In addition to state and local finance concerns, the Triborough Amendment is also complicating issues in the realm of receiving federal stimulus funds under the United States Department of Education’s (hereinafter “DOE”) Race to the Top initiative.[22] The DOE distributed $4 billion in federal money to ten states under the Race to the Top program.[23] New York was awarded nearly $700 million under the program, largely as a result of passing Education Law 3012-C.[24]

Under the new law, the criteria for teacher evaluations, among other things, has been changed.  The law requires all collective bargaining agreements that took effect after July 1, 2010 to be consistent with the revised criteria for evaluation.[25] Under the Taylor Law some aspects of the assessments are classified as a TCE and, therefore, are mandatorily bargainable.[26] If the unions representing educators and the public school districts enter an impasse as to the mandatorily bargainable provisions of evaluation, the Triborough Amendment would continue the present terms until such time a new contract can be agreed upon.  As funds have already been distributed to assist in the training of school officials as to the new evaluation standards, what happens to the larger pool of nearly $700 million if a new collective bargaining agreement cannot be reached to reflect the changes consistent with Education Law 3012-C?[27] The effect this may have on the $700 million in Race to the Top funding is unclear, placing an additional cash incentive on eliminating or altering the function of Triborough in this realm.[28]

Reform Resistance

Union resistance to the repealing or otherwise altering the function of the Triborough amendment is quickly building, especially in the light of a failed legislative effort to prevent student performance on standardized exams from being included as part of teacher evaluations.[29] The President of the New York State United Teachers Union, Richard Iannuzzi, has proclaimed he feels “demonized” by Governor Cuomo’s efforts and is prepared to “strike back.”[30] Iannuzzi has also characterized the Triborough Amendment as “a tradeoff for labor peace” referencing the Taylor Law’s prohibition on work stoppages.[31]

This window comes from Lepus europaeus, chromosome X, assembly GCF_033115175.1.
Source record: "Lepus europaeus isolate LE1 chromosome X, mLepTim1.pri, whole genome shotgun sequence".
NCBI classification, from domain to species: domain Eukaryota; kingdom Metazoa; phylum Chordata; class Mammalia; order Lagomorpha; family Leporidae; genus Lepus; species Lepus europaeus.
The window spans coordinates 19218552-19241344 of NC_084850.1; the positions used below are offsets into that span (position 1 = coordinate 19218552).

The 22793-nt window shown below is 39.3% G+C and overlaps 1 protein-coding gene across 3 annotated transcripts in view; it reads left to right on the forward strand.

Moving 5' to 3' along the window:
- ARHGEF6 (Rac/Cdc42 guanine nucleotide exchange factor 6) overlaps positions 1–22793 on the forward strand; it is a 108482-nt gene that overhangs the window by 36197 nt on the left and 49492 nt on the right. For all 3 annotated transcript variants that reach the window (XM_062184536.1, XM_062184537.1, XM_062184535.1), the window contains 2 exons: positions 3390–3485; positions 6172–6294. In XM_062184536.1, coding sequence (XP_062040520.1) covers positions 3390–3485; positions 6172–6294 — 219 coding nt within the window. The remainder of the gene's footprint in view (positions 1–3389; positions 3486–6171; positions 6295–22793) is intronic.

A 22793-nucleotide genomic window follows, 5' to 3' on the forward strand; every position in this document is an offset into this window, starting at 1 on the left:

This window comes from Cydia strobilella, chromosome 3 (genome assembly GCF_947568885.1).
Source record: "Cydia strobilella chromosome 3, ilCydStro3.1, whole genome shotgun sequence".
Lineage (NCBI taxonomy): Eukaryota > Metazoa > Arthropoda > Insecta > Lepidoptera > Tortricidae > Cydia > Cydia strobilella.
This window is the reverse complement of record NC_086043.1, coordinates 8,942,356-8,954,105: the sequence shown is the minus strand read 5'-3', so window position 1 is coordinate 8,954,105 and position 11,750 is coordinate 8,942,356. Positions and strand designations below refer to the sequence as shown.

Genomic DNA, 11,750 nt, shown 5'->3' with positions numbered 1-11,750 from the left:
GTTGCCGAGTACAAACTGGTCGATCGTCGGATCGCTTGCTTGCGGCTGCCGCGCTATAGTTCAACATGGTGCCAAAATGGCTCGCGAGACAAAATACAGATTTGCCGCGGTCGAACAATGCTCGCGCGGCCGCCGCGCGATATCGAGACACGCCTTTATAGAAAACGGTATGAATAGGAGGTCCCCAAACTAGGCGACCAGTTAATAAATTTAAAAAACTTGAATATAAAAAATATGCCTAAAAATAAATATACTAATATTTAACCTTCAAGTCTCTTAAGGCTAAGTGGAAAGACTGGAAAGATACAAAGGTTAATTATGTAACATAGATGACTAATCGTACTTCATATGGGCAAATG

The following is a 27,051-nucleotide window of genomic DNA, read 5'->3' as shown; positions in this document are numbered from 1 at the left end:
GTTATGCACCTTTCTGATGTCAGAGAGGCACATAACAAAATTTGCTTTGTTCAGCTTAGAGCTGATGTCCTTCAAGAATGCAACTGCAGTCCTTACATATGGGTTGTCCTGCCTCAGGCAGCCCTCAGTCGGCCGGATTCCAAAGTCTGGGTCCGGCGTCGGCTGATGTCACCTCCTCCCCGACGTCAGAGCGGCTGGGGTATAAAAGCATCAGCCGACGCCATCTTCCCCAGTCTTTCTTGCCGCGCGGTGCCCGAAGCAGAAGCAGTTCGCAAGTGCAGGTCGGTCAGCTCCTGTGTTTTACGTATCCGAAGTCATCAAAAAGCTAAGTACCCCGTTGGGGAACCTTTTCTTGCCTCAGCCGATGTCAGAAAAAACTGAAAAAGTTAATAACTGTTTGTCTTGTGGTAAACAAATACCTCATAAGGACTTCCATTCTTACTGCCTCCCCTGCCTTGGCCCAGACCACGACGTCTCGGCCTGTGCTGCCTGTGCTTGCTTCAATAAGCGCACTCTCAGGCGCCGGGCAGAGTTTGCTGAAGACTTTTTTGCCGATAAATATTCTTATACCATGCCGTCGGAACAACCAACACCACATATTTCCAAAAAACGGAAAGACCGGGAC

In contrast, the New York State School Boards Association’s President Florence Johnson has admitted that the Triborough Amendment has “result[ed] in union members getting much larger raises than those in the private sector and tilts the playing field towards unions in contract talks.”[32] Be that as it may, some unions have taken on an aggressive tone and are examining options such as a media campaign against the Governor’s proposal.[33]


It is critical that the Triborough Amendment be eliminated in order for state and local municipalities to reign in administration costs of their public services.  Allowing such a one-sided amendment to jeopardize a nearly three-quarters of a billion dollar federal stimulus award that will provide much needed financial aid to cash-strapped schools is incredibly unwise.  The bilateral duty to bargain in good faith imposed upon the parties by the Taylor Law should be held sufficient to protect public employees from drastic, arbitrary changes in their TCEs in the temporary absence of a new contract.  However, in an endeavor to reach a deal that alienates a minimal amount of people, in may be necessary to reform the Triborough Amendment in a way that accomplishes the goals of cost reduction and greater bargaining power by the public employer, while still providing union members with some level of protection for existing TCEs during contract negotiation.

Just as Governor Rockefeller commissioned the Taylor Committee that resulted in the then-ground breaking Taylor Law, which has provided the model for many other states’ public employment legislation, the Mandate Relief Team assembled by Governor Cuomo must examine all options on reforming or dismantling the Triborough Amendment.  With the New York State Senate currently dominated by members of the historically anti-high-tax, pro-business Republican Party, this may be a rare opportunity to actually make meaningful changes to the legislation.[34] However, with historic strong spending by unions lobbying the legislative branch, totaling $11.4 million by NYSUT and its affiliates alone in 2008-2009, the legislative battle will most likely be difficult.[35] Results are expected from this investment; as Iannuzzi put it, “I expect the good people of the Assembly and Senate to fight back” against the Governor’s proposal.[36] With the formation of Governor Cuomo’s commission, the Rubicon has been proverbially crossed; the results of the battle that ensues will likely determine the direction of the state – and its financial health – for many years.